Wakoski, Diane 1937–

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Wakoski, Diane 1937–

PERSONAL: Born August 3, 1937, in Whittier, CA; daughter of John Joseph and Marie (Mengel) Wakoski; married S. Shepard Sherbell (a magazine editor), October 22, 1965 (divorced); married Michael Watterlond, February 22, 1973 (divorced, 1975); married Robert J. Turney, February 14, 1982. Education: University of California—Berkeley, B.A., 1960. Hobbies and other interests: Astrology, detective fiction, cooking, collecting American art pottery, growing orchids.

ADDRESSES: Home—607 Division, East Lansing, MI 48823. Office—Michigan State University, 207 Morrill Hall, East Lansing, MI 48824-1036. E-mail[email protected].

CAREER: Poet and educator. British Book Centre, New York, NY, clerk, 1960–63; Junior High School 22, New York, NY, teacher, 1963–66; New School for Social Research, New York, NY, lecturer, 1969; writer-in-residence, California Institute of Technology, 1972, University of Virginia, 1972–73, Willamette University, 1974, University of California—Irvine, 1974, University of Wisconsin—Madison, 1975, Michigan State University, 1975, Whitman College, 1976, University of Washington, 1977, University of Hawaii, 1978, and Emory University, 1980, 1981; member of faculty at Michigan State University, 1976–.

MEMBER: PEN, Authors Guild, Authors League of America, Poetry Society of America.

AWARDS, HONORS: Robert Frost fellowship, Bread Loaf Writers Conference, 1966; Cassandra Foundation award, 1970; New York State Council on the Arts grant, 1971; Guggenheim Foundation grant, 1972; National Endowment for the Arts grant, 1973; Fulbright grant, 1984; Michigan Arts Council grant, 1988; Michigan Arts Foundation award recipient, 1989; distinguished faculty award, Michigan State University, 1989, William Carlos Williams Prize, 1989, for Emerald Ice: Selected Poems, 1962–1987; university distinguished professor award, Michigan State University, 1990; Author of the Year award, Michigan Library Association, 2003.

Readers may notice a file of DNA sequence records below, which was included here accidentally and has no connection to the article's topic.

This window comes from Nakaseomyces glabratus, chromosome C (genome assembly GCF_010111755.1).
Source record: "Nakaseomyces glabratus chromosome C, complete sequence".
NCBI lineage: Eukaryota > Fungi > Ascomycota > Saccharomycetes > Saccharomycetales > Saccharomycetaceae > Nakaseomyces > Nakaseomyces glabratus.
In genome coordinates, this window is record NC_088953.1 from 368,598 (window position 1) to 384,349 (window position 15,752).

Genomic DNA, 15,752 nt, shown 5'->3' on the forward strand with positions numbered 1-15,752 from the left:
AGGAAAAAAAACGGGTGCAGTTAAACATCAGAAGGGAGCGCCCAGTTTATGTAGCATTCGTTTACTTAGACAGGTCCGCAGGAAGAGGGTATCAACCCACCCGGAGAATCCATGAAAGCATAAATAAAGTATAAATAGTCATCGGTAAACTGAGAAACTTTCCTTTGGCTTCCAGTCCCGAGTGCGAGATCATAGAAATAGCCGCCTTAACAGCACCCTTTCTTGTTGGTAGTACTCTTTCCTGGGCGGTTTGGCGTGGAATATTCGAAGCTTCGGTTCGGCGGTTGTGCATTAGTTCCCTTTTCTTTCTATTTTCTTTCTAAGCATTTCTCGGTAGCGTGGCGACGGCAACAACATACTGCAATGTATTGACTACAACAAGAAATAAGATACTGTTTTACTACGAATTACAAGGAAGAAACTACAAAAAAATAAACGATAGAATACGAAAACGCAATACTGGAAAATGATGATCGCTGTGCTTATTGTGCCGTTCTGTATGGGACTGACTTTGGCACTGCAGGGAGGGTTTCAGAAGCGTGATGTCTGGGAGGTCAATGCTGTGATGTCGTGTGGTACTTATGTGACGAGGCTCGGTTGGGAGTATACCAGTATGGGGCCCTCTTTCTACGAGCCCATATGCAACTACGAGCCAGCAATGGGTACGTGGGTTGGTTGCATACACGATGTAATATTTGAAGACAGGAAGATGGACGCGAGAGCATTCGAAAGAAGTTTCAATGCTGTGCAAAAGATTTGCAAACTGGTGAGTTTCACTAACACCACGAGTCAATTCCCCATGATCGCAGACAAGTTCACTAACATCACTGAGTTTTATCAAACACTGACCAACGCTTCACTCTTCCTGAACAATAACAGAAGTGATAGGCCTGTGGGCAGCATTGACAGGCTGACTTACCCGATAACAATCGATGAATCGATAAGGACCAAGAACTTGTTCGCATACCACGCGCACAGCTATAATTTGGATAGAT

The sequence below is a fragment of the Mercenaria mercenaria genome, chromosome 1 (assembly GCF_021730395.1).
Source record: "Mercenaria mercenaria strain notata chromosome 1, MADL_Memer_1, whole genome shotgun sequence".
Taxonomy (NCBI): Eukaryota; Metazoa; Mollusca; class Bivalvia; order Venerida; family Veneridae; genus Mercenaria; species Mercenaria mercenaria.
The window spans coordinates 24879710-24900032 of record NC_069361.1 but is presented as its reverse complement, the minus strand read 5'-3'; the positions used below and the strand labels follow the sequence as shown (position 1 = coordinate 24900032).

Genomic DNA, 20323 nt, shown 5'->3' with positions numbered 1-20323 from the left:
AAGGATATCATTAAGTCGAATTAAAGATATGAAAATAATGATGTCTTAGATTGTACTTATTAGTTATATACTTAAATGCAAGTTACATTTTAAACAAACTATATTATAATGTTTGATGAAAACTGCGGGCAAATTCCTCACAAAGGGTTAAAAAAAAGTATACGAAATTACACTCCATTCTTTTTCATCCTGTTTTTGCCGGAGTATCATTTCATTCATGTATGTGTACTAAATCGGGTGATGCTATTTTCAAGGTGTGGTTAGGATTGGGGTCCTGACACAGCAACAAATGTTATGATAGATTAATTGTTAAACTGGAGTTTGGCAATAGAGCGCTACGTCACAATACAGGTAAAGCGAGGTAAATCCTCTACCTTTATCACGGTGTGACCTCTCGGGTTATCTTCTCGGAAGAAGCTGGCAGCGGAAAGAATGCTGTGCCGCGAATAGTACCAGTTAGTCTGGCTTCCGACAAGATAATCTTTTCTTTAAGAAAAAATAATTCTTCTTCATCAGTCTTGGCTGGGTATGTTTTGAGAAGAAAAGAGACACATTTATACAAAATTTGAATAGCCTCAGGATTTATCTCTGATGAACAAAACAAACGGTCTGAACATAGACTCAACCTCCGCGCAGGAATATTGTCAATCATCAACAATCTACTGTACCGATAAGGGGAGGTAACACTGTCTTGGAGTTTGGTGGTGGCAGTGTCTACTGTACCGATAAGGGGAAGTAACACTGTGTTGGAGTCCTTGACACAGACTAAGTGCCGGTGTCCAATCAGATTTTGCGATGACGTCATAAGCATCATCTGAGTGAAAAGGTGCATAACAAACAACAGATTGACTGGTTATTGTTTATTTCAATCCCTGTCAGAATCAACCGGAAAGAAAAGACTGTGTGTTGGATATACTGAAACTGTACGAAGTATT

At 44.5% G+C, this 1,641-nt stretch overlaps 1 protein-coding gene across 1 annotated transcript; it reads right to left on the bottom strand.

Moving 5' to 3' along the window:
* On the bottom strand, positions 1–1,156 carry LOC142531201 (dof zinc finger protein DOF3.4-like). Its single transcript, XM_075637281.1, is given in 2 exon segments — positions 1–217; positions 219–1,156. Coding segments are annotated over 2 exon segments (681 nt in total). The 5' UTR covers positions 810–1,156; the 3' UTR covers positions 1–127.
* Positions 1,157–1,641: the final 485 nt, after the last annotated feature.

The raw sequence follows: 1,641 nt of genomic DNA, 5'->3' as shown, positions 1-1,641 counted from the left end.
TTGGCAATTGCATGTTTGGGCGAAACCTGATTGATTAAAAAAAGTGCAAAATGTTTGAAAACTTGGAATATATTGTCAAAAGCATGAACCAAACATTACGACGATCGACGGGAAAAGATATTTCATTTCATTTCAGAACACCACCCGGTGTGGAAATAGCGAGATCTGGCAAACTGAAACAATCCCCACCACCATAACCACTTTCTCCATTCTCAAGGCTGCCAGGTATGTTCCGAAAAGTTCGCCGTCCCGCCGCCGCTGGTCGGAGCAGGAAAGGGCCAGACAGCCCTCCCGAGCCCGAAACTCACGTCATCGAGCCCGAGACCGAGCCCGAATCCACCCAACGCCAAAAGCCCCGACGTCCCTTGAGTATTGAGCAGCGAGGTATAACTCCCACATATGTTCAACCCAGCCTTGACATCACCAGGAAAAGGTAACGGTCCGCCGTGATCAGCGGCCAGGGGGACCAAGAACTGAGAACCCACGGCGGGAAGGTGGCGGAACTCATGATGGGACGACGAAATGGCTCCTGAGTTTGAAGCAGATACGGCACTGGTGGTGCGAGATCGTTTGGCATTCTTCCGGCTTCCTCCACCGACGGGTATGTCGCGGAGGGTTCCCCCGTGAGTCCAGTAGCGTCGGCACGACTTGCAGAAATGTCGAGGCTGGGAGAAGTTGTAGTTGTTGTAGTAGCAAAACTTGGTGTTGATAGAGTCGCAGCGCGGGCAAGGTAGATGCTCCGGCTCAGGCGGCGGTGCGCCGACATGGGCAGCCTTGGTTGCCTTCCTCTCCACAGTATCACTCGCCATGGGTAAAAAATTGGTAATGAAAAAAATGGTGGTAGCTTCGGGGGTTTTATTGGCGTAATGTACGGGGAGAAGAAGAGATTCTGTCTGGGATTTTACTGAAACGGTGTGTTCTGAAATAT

Coins and Coffins (also see below), Hawk's Well Press (New York, NY), 1962.

(With Rochelle Owens, Barbara Moraff, and Carol Berge) Four Young Lady Poets, edited by LeRoi Jones, Totem-Corinth (New York, NY), 1962.

Dream Sheet, Software Press (New York, NY), 1965.

Discrepancies and Apparitions (also see below), Doubleday (New York, NY), 1966.

The George Washington Poems (also see below), River-run Press (New York, NY), 1967.

The Diamond Merchant, Sans Souci Press (Cambridge, MA), 1968.

Inside the Blood Factory, Doubleday (Garden City, NY), 1968.

(With Robert Kelly and Ron Loewinsohn) The Well Wherein a Deer's Head Bleeds: A Play for Winter Solstice, Black Sparrow Press (Los Angeles, CA), 1968.

Greed, Black Sparrow Press (Los Angeles, CA), Parts 1 and 2, 1968, Parts 3 and 4, 1969, Parts 5, 6, 7, 1971, Parts 8, 9, 11, 1973.

The Lament of the Lady Bank Dick, Sans Souci Press (Cambridge, MA), 1969.

The Moon Has a Complicated Geography, Odda Tala Press (Palo Alto, CA), 1969.

Poems, Key Printing Co., 1969.

Some Black Poems for the Buddha's Birthday, Pierripont Press, 1969.

Thanking My Mother for Piano Lessons, Perishable Press (Mount Horeb, WI), 1969.

Love, You Big Fat Snail, Tenth Muse (San Francisco, CA), 1970.

Black Dream Ditty for Billy "the Kid" M Seen in Dr. Generosity's Bar Recruiting for Hell's Angels and Black Mafia, Black Sparrow Press (Los Angeles, CA), 1970.

The Wise Men Drawn to Kneel in Wonder at the Fact So of Itself, Black Sparrow Press (Los Angeles, CA), 1970.

The Magellanic Clouds, Black Sparrow Press (Los Angeles, CA), 1970.

On Barbara's Shore, Black Sparrow Press (Los Angeles, CA), 1971.

(Contributor) The Nest, Black Sparrow Press (Los Angeles, CA), 1971.

The Motorcycle Betrayal Poems, Simon & Schuster (New York, NY), 1971.

This Water Baby: For Tony, Unicorn Press (Santa Barbara, CA), 1971.

Exorcism, My Dukes (Boston, MA), 1971.

The Purple Finch Song, Perishable Press (Mount Horeb, WI), 1972.

Sometimes a Poet Will Hijack the Moon, Burning Deck (Providence, RI), 1972.

Smudging, Black Sparrow Press (Los Angeles, CA), 1972.

The Pumpkin Pie: or, Reassurances Are Always False, Tho We Love Them, Only Physics Counts, Black Sparrow Press (Los Angeles, CA), 1972.

Winter Sequences, Black Sparrow Press (Los Angeles, CA), 1973.

Dancing on the Grave of a Son of a Bitch, Black Sparrow Press (Los Angeles, CA), 1973.

Stilllife: Michael, Silver Flute, and Violets, University of Connecticut Library (Storrs, CT), 1973.

The Owl and the Snake: A Fable, Perishable Press (Mount Horeb, WI), 1973.

(Contributor) Karl Malkoff, editor, Crowell's Handbook of Contemporary American Poetry, Crowell (New York, NY), 1973.